Most people feel nervous when it comes to writing a test or an exam. A certain level
Test anxiety (or performance anxiety) is extremely common and is often overlooked by parents and teachers alike. So, what exactly is it?
Test anxiety is a psychological condition in which an individual experiences extreme distress in a testing situation, so much so that it impairs test performance.
The experience of test anxiety differs from child to child. The best way to understand your child’s unique experience is to talk to them about it. Ask them in a calm and casual way how they feel before, during, and after writing a test.
A few of the common signs and symptoms that you can listen or watch out for include:
- Physical symptoms such as headaches, excessive sweating, nausea or diarrhoea, dry mouth, dizziness, a rapid heartbeat.
- Emotional signs such as extreme feelings of anger, fear, or disappointment, or uncontrollable crying.
- Behavioural signs such as avoidance (pretending to be sick or skipping school) and substance abuse.
- Cognitive symptoms such as difficulty concentrating or remembering information, and negative self-talk.
There are many ways to help your child overcome test anxiety.
- It all starts with preparing them for taking a test. We’re so used to testing situations that we forget we had to learn how to take a test in the first place. Help your child to understand different types of questions they may be asked. Remind them that they can answer easy questions first and return to the harder ones later. Reinforce the idea of double-checking questions and answers at the end.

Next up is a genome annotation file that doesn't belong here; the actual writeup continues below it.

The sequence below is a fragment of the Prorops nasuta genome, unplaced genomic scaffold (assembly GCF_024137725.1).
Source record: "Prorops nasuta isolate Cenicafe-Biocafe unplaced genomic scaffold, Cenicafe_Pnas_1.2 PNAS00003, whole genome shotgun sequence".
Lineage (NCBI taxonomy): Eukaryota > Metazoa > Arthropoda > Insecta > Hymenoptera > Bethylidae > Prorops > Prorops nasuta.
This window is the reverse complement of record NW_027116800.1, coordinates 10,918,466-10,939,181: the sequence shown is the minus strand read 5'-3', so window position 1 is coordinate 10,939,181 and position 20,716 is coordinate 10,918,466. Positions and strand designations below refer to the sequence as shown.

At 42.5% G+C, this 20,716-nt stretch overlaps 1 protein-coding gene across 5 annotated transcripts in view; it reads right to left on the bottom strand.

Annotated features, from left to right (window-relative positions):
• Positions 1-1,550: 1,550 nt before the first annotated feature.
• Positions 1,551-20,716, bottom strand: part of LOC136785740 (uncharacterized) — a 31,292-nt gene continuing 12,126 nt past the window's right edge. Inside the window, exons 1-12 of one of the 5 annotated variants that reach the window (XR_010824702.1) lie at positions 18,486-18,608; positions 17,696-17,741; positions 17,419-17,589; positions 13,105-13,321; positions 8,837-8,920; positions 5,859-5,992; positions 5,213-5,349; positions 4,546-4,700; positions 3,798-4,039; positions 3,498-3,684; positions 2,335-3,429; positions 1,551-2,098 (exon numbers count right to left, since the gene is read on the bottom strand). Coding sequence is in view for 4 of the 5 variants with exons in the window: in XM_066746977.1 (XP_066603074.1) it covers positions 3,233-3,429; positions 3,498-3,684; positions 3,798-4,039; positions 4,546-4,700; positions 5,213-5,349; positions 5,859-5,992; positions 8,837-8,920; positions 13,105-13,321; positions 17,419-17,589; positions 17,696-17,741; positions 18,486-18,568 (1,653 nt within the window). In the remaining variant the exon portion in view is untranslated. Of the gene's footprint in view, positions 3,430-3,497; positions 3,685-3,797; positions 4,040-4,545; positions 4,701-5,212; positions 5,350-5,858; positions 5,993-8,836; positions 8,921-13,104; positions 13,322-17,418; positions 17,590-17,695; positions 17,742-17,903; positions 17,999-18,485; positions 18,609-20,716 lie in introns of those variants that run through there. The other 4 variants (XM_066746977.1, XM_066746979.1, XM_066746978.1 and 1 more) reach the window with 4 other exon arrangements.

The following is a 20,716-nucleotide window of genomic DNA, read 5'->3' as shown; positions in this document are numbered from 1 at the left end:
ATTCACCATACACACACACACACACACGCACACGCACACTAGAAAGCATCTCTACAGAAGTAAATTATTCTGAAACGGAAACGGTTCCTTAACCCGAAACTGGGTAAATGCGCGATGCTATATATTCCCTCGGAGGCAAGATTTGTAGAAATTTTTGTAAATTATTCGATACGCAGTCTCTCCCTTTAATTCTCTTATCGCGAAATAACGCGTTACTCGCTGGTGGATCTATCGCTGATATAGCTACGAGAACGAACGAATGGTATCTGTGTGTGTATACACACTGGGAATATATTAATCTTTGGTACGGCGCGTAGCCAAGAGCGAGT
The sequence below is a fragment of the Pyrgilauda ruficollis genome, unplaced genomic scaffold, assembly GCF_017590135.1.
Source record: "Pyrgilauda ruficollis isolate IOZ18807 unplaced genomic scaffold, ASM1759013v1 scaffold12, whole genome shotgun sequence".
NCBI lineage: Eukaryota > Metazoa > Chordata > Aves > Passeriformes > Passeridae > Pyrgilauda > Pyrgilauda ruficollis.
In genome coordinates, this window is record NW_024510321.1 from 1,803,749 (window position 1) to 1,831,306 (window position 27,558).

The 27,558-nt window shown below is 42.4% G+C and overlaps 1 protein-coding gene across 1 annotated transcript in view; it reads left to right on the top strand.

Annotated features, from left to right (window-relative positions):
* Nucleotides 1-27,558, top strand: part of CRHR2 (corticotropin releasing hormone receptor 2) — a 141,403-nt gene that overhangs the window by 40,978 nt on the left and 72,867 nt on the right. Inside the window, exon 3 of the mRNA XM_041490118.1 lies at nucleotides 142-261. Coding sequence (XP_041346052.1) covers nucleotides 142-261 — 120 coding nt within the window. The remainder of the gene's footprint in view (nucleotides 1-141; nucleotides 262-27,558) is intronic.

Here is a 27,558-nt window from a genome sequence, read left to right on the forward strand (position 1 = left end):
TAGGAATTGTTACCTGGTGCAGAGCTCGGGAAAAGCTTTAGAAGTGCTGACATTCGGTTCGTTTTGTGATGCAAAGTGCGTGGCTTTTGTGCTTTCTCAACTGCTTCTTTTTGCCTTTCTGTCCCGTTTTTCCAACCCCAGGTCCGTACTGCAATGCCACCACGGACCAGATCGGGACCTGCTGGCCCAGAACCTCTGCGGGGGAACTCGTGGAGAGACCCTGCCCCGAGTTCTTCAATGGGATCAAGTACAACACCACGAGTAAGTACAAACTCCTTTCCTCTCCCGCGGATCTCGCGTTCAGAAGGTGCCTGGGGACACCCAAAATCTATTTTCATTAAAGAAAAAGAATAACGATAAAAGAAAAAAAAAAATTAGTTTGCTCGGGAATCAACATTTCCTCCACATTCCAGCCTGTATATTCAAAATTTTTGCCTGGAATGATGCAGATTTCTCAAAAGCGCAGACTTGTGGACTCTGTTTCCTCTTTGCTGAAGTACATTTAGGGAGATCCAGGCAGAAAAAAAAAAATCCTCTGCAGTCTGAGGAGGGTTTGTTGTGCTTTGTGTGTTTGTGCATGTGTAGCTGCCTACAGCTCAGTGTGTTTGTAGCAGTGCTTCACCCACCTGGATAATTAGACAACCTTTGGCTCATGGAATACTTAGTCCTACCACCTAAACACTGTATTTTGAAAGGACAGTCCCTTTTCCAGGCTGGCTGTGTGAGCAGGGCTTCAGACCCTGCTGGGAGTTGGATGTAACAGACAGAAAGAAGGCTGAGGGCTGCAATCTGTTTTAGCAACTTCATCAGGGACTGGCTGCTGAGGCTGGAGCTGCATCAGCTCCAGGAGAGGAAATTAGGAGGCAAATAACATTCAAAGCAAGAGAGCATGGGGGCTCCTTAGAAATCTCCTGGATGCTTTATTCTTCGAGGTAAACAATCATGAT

- Create a study schedule. This can reduce anxiety by setting up a routine and breaking large chunks of work into smaller, more manageable ones.
- Every child will study in a different way. Do some research on different study techniques and try each one out with your child until you find the way that works best.
- Teach basic relaxation techniques. Visualisation exercises, breathing techniques, and progressive muscle relaxation are great relaxation techniques to use. Regular exercise and sufficient sleep go a long way in reducing anxiety as well.
- Encourage positive self-talk. You can teach your child to replace negative thoughts like “I’m a failure” or “I can’t do this” with positive thoughts such as “I have prepared for this” or “I can do this”. Simple, yet effective.
- Praise your child’s effort rather than their results. Reassure them (and yourself) that it’s not the end of the world if they fail a test and that you are proud of them no matter what. Remind them of their strengths and help them to understand and cope with their weaknesses.
Test anxiety can be overwhelming for children because they simply do not understand it. But, if taught how to cope with it, they can build up their confidence and test-taking abilities over time.